To be completely honest, I wasn’t sure of what I was walking into with Tooth and Tail; I’d heard about the game a while ago when it was initially announced, thought that it looked incredible, and then mostly forgot about it until quite recently, when it came time to try it out. I knew it to be a real time strategy game of some sort featuring mice and other woodland creatures, sort of like the Redwall books of my childhood, albeit in a setting more reminiscent of the Bolshevik revolution. To describe the game briefly, you, the player, control a commanding unit that’s used to rally other units to your current location- your army of squirrels can only go to places that you’ve previously been, and it always moves as an army; you can’t take control of individual units, but you can tell a specific group of similar units- your hawks, for instance- to gather in a particular location, while instructing your moles to go elsewhere.
In order to pay for these animals, you need to feed them. In order to obtain food, you must seize the means of production by taking hold of gristmills and building farms around them. As the game progresses, the farms begin to go fallow- that is to say, they stop producing fresh resources, meaning that you must continue to seize gristmills in order to build new farms. Using the food from gristmills, you build warrens- structures that spawn a set amount of animals, such as a trio of swashbuckling lizards or a single fox.
Tooth and Tail boasts a pretty diverse campaign; I’m currently in the process of playing it and have to say that it’s surprisingly challenging- it does a great job introducing the mechanics of individual units by presenting challenges for said units to try and overcome while also offering players an optional, secondary objective for a “Heroic” finish, such as surviving a level with only a few units (and without creating any extras).
Part of what makes the game’s campaign exciting are its procedurally generated levels- you may struggle on a level when you discover that your base has spawned surrounded by unfriendly units in an awkward position, but on another playthough, you may wind up in a more ideal location. On the one hand, the randomness of the maps adds a nice extra layer of challenge, forcing you to improve your strategy on a game-by-game basis. On the other hand, if you’re uncomfortable with losing a bit of control over the locations of your key resources and deciding where your base spawns, you might take issue with Tooth and Tail.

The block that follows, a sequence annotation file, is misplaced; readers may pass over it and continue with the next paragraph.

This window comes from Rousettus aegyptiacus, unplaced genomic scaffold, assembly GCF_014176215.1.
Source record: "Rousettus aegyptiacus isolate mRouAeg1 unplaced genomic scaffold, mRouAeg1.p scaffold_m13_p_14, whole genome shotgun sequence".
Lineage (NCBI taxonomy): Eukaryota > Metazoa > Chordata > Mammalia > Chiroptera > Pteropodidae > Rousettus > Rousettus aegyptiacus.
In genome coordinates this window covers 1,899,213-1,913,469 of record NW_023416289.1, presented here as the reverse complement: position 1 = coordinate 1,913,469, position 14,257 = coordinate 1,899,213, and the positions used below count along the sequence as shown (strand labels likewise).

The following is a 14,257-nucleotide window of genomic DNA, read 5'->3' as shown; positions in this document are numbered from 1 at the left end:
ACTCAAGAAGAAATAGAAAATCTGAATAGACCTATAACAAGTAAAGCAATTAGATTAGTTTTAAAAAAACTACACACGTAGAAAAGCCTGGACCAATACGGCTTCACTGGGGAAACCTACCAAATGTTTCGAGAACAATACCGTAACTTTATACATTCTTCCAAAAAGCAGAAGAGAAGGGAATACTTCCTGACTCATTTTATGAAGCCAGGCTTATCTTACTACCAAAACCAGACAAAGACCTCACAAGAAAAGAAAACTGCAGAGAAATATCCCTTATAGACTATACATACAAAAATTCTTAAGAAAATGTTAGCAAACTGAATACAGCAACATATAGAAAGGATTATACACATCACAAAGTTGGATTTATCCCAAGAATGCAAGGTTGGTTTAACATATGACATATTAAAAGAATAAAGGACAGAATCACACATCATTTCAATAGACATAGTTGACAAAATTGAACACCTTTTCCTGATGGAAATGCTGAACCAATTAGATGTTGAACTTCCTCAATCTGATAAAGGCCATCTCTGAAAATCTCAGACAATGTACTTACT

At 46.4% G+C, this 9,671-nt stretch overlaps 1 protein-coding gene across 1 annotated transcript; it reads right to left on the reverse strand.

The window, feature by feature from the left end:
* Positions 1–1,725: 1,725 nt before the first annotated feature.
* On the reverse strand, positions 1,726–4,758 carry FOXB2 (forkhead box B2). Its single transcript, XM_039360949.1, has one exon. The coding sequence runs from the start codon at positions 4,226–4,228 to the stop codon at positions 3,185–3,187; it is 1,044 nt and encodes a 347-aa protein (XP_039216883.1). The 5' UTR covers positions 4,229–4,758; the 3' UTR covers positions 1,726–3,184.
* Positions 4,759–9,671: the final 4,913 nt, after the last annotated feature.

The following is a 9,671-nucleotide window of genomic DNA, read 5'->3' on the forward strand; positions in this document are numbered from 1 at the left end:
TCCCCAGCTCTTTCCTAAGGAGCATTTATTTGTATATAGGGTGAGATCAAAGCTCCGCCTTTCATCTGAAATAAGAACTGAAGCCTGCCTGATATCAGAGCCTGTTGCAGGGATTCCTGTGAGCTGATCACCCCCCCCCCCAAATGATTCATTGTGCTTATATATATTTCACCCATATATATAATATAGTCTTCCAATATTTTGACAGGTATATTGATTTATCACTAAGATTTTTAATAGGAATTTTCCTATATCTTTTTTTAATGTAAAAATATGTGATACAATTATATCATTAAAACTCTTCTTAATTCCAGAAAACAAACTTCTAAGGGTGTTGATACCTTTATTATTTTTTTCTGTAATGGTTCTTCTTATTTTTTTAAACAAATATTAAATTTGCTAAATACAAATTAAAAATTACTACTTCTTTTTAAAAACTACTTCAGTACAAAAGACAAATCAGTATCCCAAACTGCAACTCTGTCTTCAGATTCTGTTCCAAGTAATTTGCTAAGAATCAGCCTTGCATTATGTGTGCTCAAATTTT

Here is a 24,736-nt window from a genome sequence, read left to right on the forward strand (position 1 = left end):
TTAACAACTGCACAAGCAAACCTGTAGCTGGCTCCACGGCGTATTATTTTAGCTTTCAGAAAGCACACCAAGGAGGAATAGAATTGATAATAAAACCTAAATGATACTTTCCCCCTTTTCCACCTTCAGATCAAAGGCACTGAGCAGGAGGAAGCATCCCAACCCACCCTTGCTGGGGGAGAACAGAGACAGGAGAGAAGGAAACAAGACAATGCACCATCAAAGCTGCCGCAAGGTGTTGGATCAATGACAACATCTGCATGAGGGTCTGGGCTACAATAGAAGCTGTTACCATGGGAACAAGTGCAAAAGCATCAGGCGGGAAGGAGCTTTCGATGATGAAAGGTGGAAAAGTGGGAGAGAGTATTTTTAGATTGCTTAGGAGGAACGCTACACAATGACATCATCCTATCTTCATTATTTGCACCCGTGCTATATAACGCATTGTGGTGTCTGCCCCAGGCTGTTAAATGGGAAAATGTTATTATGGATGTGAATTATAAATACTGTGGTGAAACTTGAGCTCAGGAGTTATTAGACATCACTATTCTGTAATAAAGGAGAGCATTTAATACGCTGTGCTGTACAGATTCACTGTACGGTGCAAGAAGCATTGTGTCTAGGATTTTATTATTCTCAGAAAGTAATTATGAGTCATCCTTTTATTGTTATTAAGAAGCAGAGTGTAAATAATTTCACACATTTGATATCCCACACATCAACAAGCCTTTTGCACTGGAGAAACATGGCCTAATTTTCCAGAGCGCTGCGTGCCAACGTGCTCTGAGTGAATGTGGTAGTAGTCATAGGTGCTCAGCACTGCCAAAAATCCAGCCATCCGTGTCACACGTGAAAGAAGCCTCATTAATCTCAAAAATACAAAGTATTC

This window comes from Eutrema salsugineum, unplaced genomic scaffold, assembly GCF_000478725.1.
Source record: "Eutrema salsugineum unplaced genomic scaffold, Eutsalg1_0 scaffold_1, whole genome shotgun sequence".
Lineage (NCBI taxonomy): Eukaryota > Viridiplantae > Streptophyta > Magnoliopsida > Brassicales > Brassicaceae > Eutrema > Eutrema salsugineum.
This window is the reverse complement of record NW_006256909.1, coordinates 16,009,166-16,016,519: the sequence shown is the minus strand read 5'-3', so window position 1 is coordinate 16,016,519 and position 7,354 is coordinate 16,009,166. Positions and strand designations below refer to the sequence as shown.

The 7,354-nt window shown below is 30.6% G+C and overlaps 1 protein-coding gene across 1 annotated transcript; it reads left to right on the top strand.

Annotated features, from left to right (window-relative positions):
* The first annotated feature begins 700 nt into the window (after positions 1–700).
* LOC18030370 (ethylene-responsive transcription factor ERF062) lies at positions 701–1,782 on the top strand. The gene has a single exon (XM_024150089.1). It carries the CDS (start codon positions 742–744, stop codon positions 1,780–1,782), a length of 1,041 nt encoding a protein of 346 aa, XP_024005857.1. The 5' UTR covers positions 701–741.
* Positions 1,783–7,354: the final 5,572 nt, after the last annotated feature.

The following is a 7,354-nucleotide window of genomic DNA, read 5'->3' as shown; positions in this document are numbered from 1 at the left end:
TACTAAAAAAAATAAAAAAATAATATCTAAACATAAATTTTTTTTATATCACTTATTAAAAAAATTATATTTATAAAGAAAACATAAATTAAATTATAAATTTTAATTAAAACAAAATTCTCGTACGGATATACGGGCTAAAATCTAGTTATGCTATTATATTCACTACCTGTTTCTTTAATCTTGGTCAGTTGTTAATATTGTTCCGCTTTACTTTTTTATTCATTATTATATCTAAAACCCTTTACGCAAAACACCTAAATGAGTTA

The game’s multiplayer mode is dynamic and every bit as challenging as the single player campaign- thanks to the random nature of the maps, you can never be sure where you’ll spawn- you might wind up in the middle of everything, open to attack on all sides, or you might get a gristmill on a hill surrounded by water- either setup may serve you well depending on what loadout of units you chose at the start of the match. Instead of having pre-ordained classes with a few units pre-selected, Tooth and Tail allows you to pick how you’ll balance your team of units. Will you go for a Zerg-rush style strategy with squirrels and lizards and lightweight, cheap units? Will you go all-heavy, or will you perhaps choose a structure-oriented, defensive, turtling strategy?
Worth keeping in mind is that the length of a multiplayer game is decided by when farms go fallow- if your food production halts entirely, you face a state of starvation- you’ll have a minute to set up a new gristmill and farms or lose the game entirely. The fallow mechanic creates some very interesting wars of attrition; as you lose units, it becomes increasingly expensive to replace them as food production slows down, hence the game is kept moving as you have to work frantically to keep finding empty gristmills, seize your opponent’s farms and maintain control over your own resources.